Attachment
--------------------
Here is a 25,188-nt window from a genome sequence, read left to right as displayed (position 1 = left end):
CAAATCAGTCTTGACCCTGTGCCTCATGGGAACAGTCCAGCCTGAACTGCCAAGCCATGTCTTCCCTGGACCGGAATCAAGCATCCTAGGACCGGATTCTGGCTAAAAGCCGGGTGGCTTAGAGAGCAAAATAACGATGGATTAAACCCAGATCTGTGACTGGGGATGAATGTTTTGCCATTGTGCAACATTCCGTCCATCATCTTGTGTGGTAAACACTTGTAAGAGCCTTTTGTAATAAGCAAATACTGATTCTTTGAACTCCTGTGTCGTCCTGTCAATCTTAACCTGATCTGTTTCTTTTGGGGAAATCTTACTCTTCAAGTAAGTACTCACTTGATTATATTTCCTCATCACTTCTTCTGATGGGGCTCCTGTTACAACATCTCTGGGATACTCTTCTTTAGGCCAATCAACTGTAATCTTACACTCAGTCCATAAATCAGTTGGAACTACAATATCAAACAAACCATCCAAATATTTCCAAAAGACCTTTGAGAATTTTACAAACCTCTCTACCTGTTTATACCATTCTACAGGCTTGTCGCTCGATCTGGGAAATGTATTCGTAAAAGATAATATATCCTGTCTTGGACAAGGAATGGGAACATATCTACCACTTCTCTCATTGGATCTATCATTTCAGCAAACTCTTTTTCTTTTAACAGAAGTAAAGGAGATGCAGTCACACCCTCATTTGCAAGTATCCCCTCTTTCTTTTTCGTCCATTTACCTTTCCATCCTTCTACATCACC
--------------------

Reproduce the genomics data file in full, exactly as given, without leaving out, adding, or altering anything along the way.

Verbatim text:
Here is a 25,188-nt window from a genome sequence, read left to right as displayed (position 1 = left end):
CAAATCAGTCTTGACCCTGTGCCTCATGGGAACAGTCCAGCCTGAACTGCCAAGCCATGTCTTCCCTGGACCGGAATCAAGCATCCTAGGACCGGATTCTGGCTAAAAGCCGGGTGGCTTAGAGAGCAAAATAACGATGGATTAAACCCAGATCTGTGACTGGGGATGAATGTTTTGCCATTGTGCAACATTCCGTCCATCATCTTGTGTGGTAAACACTTGTAAGAGCCTTTTGTAATAAGCAAATACTGATTCTTTGAACTCCTGTGTCGTCCTGTCAATCTTAACCTGATCTGTTTCTTTTGGGGAAATCTTACTCTTCAAGTAAGTACTCACTTGATTATATTTCCTCATCACTTCTTCTGATGGGGCTCCTGTTACAACATCTCTGGGATACTCTTCTTTAGGCCAATCAACTGTAATCTTACACTCAGTCCATAAATCAGTTGGAACTACAATATCAAACAAACCATCCAAATATTTCCAAAAGACCTTTGAGAATTTTACAAACCTCTCTACCTGTTTATACCATTCTACAGGCTTGTCGCTCGATCTGGGAAATGTATTCGTAAAAGATAATATATCCTGTCTTGGACAAGGAATGGGAACATATCTACCACTTCTCTCATTGGATCTATCATTTCAGCAAACTCTTTTTCTTTTAACAGAAGTAAAGGAGATGCAGTCACACCCTCATTTGCAAGTATCCCCTCTTTCTTTTTCGTCCATTTACCTTTCCATCCTTCTACATCACC